Gelding The Leviathan
A Return to Constitutionality in Three Steps
Two of the most important concepts enshrined in the Constitution of these United States include self-governance by an intelligent and involved population, and a federal bureaucracy limited in its ability to encroach on the rights and responsibilities of its states and citizens. The last one hundred years have seen exponential growth in the abusive power of the government across many sectors; from a previously unconstitutional income tax system, to politically supported protection of segments of the economy. At the core of these insidious developments is the confluence of a seemingly endless supply of confiscatory tax revenue, and politicians arrogant enough to believe themselves indispensable to the distribution and appropriation of such funds, and the power it brings. The following paragraphs will outline three steps that are an important opening salvo in the battle to reclaim our constitutional heritage, as well as turn back the growth of an overreaching federal government and the political ‘nobility’ that have emboldened themselves to a point far beyond mere arrogance.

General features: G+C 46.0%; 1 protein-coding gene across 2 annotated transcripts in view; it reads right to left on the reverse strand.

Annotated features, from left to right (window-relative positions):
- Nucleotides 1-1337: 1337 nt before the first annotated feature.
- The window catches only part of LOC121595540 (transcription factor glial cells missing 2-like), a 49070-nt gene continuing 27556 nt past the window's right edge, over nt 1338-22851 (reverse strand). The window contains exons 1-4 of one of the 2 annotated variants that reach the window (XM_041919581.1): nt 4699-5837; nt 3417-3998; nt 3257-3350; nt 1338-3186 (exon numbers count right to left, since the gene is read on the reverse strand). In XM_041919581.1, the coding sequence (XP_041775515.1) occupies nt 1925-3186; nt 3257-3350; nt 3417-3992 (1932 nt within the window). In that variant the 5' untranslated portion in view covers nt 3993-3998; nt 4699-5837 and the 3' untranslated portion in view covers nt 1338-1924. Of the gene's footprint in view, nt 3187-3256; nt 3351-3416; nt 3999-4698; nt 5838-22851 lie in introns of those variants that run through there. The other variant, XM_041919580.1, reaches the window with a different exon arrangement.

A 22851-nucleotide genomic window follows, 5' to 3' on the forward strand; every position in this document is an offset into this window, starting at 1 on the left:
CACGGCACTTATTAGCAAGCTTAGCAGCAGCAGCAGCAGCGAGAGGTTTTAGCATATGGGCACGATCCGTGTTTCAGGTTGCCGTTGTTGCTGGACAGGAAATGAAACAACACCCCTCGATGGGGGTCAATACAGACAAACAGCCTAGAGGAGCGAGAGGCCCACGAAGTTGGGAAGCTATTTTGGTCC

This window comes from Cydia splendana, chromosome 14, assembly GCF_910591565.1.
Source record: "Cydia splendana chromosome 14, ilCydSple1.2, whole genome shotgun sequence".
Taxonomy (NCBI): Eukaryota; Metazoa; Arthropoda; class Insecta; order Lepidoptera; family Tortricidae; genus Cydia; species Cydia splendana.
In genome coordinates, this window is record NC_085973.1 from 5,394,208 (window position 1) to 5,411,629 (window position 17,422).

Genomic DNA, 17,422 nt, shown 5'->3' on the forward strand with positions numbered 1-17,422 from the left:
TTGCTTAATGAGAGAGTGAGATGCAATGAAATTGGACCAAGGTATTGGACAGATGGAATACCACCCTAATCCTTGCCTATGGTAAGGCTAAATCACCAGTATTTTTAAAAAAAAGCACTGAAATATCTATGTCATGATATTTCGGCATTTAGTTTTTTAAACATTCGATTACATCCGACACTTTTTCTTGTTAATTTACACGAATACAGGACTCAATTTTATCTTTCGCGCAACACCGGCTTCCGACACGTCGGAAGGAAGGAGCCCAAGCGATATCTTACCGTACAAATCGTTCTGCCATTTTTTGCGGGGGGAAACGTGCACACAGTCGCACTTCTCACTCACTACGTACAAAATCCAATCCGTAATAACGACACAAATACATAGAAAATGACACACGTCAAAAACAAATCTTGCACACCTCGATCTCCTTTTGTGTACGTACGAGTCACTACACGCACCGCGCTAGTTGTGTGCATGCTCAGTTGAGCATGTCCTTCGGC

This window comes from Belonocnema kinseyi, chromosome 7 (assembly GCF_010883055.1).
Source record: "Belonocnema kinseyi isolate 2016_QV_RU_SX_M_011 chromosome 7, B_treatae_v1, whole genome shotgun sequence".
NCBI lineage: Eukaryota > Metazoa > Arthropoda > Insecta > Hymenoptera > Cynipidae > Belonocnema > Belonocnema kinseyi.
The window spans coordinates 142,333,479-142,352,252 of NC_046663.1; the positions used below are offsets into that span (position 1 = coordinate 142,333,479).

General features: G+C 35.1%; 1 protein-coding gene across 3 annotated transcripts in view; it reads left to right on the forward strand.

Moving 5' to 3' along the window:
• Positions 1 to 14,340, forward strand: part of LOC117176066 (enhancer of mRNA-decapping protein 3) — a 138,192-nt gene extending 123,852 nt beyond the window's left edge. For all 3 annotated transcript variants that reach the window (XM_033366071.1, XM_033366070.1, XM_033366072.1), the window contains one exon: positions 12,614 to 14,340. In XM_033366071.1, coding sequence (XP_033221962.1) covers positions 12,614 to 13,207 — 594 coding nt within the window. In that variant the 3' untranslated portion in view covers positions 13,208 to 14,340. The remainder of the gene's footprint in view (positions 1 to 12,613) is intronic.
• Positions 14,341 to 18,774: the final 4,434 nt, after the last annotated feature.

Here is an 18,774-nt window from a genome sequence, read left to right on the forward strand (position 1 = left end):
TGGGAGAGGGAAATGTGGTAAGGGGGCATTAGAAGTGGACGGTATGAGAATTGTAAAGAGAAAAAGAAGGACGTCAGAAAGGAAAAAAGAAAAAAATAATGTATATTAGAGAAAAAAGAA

As a vital first step, the imposition of term limits on all elected federal offices is key to returning our nation to constitutional principles. Limiting both the Senate and the House of Representatives to no more than twelve years in office would help guarantee a generational changeover of politicians. Two terms for the Senate and six terms for the House of Representatives is more than enough time for any individual to have a positive impact on the national discourse. The danger inherent in amassed power held by career politicians was plainly evident to our Founders. With an unresponsive monarchy and the conceited nobility that sycophantically surrounds absolute authority, our Founding Fathers recognized the corrupting influence of inherited and accrued power. By restricting our aspiring politicians to a finite duration of office, the potential for exploitation could be mitigated. Limiting, both, the potential for abuse and the accumulation of undeserved power in the hands of a self-important few; the imposition of term limits is an important step in protecting our Federal Republic from soft tyranny and despotism. Additionally, term limits would help to guarantee a constant influx of fresh ideas to meet the needs of a changing society. As a by-product of this turnover of politicians we could help to ensure a more responsive government by taking the perpetual re-election machinery out of the equation. Elections based on ideas and the thoughtful and accountable implementation of laws and regulations should be the standards that all elected officials are measured by.